Editor’s note: In 2001 Americans and their Tajik allies slaughtered 2,000 POWS in Northern Afghanistan, a barbaric war crime. VT calls for an investigation of this act, those who ordered it, and those who covered it up. The first group of names, Bush, Cheney, Rumsfeld, Ashcroft, we all know. There are more…
REMEMBER THE MASSACRED PRISONERS
By Hanan Habibzai
The war in Afghanistan has entered its 10th year, a year of both stalemate and suffering. Everyone is thirsty to see peace and stability in his or her environment across Afghanistan but they are not sure. Even the idea of peace carries great danger.
“If the war criminals who tried to destroy innocent families who worked with the Taliban gain power, returning to peace will be impossible,’ said 23-year-old Jailani.
His father was amongst those Taliban prisoners who were captured in Kundoz province in October 2001 never to be seen again. Jailani was 13 when his father Shah Ghasi left him behind along with his mother and elderly grandmother.
‘He was working at the provincial police headquarter when the Taliban decided to surrender Kundoz to US-backed Northern Alliance forces. American air power had made holding this region untenable for the Taliban.
“Later we have been told that my father has taken to Shaberghan but he never returned,” he said. Jailani can’t dare to go outside his village in Kundoz which he doesn’t want to be named. ‘My father was serving with the Taliban regime to bring us food, he says.
‘The people who killed my father are in power, I don’t think there would be peace until these foes are using official status to suppress their rivals’, Jailani was speaking via telephone.
Everyday events are shaping public views; even recently President Karzai admits that the Taliban are ‘fighting for patriotism’. In a press conference on 12th April 2011, he clearly indicated that ‘with small weaponry Taliban are getting around by foot, they don’t come by tanks, vehicles, or airplanes so it is a war of patriotism,’ he said.
This time President Karzai tried to question what has now become an international war in a different way. Karzai recently witnessed the killing of nine children in Kunar province as well as the publication of tragic images of dead bodies of Afghan civilians in ‘Rolling Stone’ which influenced his opinion.
Karzai is becoming a more reluctant ally of NATO.
NATO has no other role than to defend Hamid Karzai’s regime and they are finding that increasingly impossible. They are fighting against the Taliban to increase the rule of Karzai’s government across the country.
With all their war technology from around the world, NATO’s efforts have been more than unsuccessful and pushing the Taliban out of the country. One decade’s presence in Afghanistan means bloodshed but no achievement.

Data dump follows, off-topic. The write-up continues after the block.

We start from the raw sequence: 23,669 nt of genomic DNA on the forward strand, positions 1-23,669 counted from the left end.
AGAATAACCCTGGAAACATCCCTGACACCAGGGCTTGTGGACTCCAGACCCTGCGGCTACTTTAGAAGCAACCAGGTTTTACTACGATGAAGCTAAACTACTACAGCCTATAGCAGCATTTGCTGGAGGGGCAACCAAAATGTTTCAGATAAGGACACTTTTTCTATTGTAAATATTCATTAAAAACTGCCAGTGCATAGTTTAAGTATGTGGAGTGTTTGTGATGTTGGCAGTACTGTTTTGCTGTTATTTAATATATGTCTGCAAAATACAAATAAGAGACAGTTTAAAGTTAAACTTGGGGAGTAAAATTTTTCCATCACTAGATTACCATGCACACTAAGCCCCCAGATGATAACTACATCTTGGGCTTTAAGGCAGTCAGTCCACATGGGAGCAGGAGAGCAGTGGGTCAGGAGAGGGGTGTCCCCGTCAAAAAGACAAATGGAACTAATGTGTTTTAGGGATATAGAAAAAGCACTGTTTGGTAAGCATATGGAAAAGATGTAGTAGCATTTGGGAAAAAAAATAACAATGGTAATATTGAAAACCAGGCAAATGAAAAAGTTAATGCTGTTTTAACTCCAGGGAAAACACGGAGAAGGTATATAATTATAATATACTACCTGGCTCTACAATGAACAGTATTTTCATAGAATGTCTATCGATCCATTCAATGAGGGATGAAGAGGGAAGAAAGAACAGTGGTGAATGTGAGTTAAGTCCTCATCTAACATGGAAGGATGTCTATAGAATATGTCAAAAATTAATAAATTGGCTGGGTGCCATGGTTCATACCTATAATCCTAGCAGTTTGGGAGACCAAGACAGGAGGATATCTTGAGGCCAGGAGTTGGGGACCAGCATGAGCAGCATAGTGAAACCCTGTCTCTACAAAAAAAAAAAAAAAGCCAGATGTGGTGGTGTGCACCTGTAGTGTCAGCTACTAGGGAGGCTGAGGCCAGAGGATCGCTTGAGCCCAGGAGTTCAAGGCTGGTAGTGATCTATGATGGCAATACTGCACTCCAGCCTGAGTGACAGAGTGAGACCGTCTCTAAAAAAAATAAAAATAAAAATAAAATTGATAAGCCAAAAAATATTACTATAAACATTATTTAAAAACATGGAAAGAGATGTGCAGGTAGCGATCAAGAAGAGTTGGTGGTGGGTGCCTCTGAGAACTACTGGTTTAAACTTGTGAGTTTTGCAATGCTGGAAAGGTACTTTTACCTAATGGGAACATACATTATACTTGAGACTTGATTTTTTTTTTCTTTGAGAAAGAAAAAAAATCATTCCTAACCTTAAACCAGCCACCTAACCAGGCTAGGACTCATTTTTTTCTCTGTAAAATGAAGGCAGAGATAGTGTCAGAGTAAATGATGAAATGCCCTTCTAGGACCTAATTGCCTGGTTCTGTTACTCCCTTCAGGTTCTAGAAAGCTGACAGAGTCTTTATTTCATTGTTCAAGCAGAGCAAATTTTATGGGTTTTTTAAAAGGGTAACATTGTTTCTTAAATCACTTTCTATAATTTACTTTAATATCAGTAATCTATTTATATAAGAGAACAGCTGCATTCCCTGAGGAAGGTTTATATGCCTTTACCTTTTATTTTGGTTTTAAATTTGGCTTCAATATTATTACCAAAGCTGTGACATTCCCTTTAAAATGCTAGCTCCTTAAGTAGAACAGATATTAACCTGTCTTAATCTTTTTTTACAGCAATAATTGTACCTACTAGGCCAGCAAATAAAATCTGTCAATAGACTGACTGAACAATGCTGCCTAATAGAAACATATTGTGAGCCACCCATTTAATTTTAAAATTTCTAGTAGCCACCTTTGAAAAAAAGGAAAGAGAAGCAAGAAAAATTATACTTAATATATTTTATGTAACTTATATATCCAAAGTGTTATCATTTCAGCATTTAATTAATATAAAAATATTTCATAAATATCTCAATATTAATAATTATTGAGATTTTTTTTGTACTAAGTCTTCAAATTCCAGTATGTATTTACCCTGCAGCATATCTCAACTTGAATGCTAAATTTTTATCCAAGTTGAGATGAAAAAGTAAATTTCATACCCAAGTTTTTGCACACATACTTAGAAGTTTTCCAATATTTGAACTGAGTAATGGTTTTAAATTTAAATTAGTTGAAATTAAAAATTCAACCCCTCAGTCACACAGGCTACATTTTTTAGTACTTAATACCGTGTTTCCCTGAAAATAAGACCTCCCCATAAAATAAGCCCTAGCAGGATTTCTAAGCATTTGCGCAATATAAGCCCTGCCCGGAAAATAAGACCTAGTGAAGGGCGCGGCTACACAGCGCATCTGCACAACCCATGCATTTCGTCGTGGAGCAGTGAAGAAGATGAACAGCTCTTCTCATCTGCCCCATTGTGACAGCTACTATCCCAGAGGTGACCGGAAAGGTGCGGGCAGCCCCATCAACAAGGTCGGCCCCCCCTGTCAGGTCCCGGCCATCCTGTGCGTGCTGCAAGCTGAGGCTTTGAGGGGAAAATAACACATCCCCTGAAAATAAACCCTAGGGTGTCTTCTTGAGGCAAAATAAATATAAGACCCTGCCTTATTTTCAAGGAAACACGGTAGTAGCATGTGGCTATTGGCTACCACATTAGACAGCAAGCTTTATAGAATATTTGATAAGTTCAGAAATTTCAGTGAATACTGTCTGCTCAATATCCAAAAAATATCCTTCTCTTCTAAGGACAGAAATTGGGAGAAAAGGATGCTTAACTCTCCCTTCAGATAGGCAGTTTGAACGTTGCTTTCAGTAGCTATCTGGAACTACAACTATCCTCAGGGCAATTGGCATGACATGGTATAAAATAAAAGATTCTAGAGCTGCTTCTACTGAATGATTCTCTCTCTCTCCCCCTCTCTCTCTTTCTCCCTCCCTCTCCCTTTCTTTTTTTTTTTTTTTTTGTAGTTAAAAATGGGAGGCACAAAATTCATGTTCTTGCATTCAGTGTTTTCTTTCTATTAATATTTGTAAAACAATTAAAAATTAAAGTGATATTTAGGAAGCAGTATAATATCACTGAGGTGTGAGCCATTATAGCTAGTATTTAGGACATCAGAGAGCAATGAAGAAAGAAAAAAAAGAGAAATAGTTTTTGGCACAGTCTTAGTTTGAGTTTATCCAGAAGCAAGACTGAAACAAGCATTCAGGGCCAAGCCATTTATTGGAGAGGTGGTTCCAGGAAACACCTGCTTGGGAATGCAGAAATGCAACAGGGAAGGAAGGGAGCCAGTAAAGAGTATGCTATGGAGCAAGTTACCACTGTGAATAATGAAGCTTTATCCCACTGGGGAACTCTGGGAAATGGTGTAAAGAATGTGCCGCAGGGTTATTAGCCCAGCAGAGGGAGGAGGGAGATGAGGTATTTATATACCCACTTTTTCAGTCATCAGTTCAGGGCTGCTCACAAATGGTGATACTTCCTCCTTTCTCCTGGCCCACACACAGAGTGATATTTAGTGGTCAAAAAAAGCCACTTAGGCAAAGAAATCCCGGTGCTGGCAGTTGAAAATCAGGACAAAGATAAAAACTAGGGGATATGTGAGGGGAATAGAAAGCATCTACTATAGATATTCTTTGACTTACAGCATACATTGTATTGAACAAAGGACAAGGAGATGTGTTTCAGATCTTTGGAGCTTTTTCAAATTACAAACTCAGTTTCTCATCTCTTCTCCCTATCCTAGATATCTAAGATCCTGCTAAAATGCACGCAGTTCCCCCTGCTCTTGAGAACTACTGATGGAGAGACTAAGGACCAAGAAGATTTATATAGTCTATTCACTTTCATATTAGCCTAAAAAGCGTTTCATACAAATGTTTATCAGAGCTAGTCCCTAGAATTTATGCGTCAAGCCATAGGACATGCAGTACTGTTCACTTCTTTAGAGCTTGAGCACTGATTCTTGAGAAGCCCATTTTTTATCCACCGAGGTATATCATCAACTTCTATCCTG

Thousands of Afghans who died following the US invasion of Afghanistan were alive during the Taliban regime, and at least they were bringing food for their kids. Today, thousands of their remnants including children remain between death and life. The poverty, injustice, state corruption, and violence badly shake and distress them.
Now, after a decade of war and bloodshed, everyone is talking about negotiation with the Taliban whose regime had been removed ten years ago by a US-led military invasion. Thousands of Taliban prisoners have been brutally massacred in the north, and many others have been tortured in connection with their resistance to what they believe to be a foreign invasion.
However negotiations and peace talks are good things but what about the atrocities, massacres, and bloodshed? Who will pay the price? Will there be an accounting? Will there be justice?
At this point, if I return to Jailani; I may face thousands of other Jailanis who are unlikely to forget the injustice of those who killed their loved ones. “Those who massacred thousands including my father are a small group that holds power in Afghanistan. They are few people who divided official posts within themselves and are using the authority against the nation.”
“I remind those involved in the peace talks of our blood that if they forget it you will never see the peace agreement and a return to permanent welfare in the country,” he added.
The people of Afghanistan want peace but, after ten years of war, they aren’t willing to walk away with nothing. If you ask an ordinary Afghan, you will hear. Peace is desired, peace is wanted above all but peace will not come without justice.
The people of Afghanistan will no longer allow themselves to be ruled by the corrupt, by war criminals, and will no longer all themselves to live in poverty and desperation while others grow rich and fat through theft.
Hanan Habibzai, an investigative journalist with more than ten years of experience in global journalism has covered the US invasion of Afghanistan, the fall of the Taliban regime, and post-Taliban developments, including the rise of militancy in the country.
MA in global journalism from Coventry University, Hanan writes on the conflict in Afghanistan and the regional politics, his work has been published by the BBC Afghan Stream, Pajhwok Afghan News, Reuter’s news agency, the Washington Post, Veterans Today, several local and the global media agencies, Including contribution in a journalism book Afghanistan War and the Media: Deadline and Frontline (2010), edited by R, Keeble & J, Mair, Hanan’s academic work is published around the world.
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